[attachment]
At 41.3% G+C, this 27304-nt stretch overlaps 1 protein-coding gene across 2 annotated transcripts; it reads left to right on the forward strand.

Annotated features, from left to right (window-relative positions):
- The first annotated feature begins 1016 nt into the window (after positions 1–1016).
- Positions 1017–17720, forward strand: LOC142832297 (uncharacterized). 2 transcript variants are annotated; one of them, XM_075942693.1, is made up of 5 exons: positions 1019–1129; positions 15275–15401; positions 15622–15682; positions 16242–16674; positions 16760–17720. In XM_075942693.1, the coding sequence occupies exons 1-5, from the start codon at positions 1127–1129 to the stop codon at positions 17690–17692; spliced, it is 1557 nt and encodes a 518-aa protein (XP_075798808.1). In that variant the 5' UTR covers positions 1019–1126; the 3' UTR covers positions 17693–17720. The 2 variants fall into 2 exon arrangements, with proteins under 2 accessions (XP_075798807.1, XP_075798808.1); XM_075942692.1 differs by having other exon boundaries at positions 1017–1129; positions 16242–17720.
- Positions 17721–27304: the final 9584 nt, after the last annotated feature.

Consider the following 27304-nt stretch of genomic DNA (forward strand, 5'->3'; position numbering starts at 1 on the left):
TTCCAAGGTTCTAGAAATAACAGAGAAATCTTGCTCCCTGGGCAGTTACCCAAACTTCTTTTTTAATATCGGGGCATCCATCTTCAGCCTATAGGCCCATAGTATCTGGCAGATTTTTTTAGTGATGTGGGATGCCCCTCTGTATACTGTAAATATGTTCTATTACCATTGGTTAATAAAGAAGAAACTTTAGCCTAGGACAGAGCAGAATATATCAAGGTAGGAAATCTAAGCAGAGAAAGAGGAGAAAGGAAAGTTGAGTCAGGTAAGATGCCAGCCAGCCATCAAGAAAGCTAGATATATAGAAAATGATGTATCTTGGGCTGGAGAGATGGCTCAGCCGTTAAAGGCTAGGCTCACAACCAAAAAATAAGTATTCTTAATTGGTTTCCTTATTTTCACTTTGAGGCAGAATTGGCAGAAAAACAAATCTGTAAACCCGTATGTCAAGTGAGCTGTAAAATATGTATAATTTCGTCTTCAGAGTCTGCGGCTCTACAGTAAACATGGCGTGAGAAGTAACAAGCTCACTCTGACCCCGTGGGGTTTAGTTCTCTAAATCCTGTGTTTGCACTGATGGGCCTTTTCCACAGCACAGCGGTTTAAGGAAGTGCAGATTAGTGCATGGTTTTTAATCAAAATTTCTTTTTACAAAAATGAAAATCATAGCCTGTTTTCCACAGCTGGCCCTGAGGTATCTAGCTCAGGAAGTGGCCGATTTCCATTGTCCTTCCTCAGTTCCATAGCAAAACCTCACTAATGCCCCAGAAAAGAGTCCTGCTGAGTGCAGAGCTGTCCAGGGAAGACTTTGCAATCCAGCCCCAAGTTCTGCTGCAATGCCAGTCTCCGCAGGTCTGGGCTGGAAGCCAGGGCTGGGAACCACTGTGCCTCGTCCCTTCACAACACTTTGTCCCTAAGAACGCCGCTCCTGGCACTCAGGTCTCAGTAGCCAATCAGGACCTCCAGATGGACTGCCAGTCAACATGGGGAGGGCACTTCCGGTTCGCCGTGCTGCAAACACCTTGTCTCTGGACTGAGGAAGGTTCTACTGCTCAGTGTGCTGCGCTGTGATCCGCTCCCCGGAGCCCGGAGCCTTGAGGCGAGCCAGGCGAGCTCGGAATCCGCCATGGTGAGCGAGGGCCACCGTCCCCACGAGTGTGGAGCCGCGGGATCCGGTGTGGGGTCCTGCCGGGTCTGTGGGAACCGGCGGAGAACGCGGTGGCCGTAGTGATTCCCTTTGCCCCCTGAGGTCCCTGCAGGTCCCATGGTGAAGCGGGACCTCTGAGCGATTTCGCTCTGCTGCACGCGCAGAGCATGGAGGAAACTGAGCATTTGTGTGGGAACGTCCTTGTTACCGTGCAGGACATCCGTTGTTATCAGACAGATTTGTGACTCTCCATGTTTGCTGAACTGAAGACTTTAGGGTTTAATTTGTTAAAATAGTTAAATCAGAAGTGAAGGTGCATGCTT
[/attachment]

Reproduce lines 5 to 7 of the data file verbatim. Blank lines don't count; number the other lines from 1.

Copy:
- Positions 17721–27304: the final 9584 nt, after the last annotated feature.

Consider the following 27304-nt stretch of genomic DNA (forward strand, 5'->3'; position numbering starts at 1 on the left):
TTCCAAGGTTCTAGAAATAACAGAGAAATCTTGCTCCCTGGGCAGTTACCCAAACTTCTTTTTTAATATCGGGGCATCCATCTTCAGCCTATAGGCCCATAGTATCTGGCAGATTTTTTTAGTGATGTGGGATGCCCCTCTGTATACTGTAAATATGTTCTATTACCATTGGTTAATAAAGAAGAAACTTTAGCCTAGGACAGAGCAGAATATATCAAGGTAGGAAATCTAAGCAGAGAAAGAGGAGAAAGGAAAGTTGAGTCAGGTAAGATGCCAGCCAGCCATCAAGAAAGCTAGATATATAGAAAATGATGTATCTTGGGCTGGAGAGATGGCTCAGCCGTTAAAGGCTAGGCTCACAACCAAAAAATAAGTATTCTTAATTGGTTTCCTTATTTTCACTTTGAGGCAGAATTGGCAGAAAAACAAATCTGTAAACCCGTATGTCAAGTGAGCTGTAAAATATGTATAATTTCGTCTTCAGAGTCTGCGGCTCTACAGTAAACATGGCGTGAGAAGTAACAAGCTCACTCTGACCCCGTGGGGTTTAGTTCTCTAAATCCTGTGTTTGCACTGATGGGCCTTTTCCACAGCACAGCGGTTTAAGGAAGTGCAGATTAGTGCATGGTTTTTAATCAAAATTTCTTTTTACAAAAATGAAAATCATAGCCTGTTTTCCACAGCTGGCCCTGAGGTATCTAGCTCAGGAAGTGGCCGATTTCCATTGTCCTTCCTCAGTTCCATAGCAAAACCTCACTAATGCCCCAGAAAAGAGTCCTGCTGAGTGCAGAGCTGTCCAGGGAAGACTTTGCAATCCAGCCCCAAGTTCTGCTGCAATGCCAGTCTCCGCAGGTCTGGGCTGGAAGCCAGGGCTGGGAACCACTGTGCCTCGTCCCTTCACAACACTTTGTCCCTAAGAACGCCGCTCCTGGCACTCAGGTCTCAGTAGCCAATCAGGACCTCCAGATGGACTGCCAGTCAACATGGGGAGGGCACTTCCGGTTCGCCGTGCTGCAAACACCTTGTCTCTGGACTGAGGAAGGTTCTACTGCTCAGTGTGCTGCGCTGTGATCCGCTCCCCGGAGCCCGGAGCCTTGAGGCGAGCCAGGCGAGCTCGGAATCCGCCATGGTGAGCGAGGGCCACCGTCCCCACGAGTGTGGAGCCGCGGGATCCGGTGTGGGGTCCTGCCGGGTCTGTGGGAACCGGCGGAGAACGCGGTGGCCGTAGTGATTCCCTTTGCCCCCTGAGGTCCCTGCAGGTCCCATGGTGAAGCGGGACCTCTGAGCGATTTCGCTCTGCTGCACGCGCAGAGCATGGAGGAAACTGAGCATTTGTGTGGGAACGTCCTTGTTACCGTGCAGGACATCCGTTGTTATCAGACAGATTTGTGACTCTCCATGTTTGCTGAACTGAAGACTTTAGGGTTTAATTTGTTAAAATAGTTAAATCAGAAGTGAAGGTGCATGCTT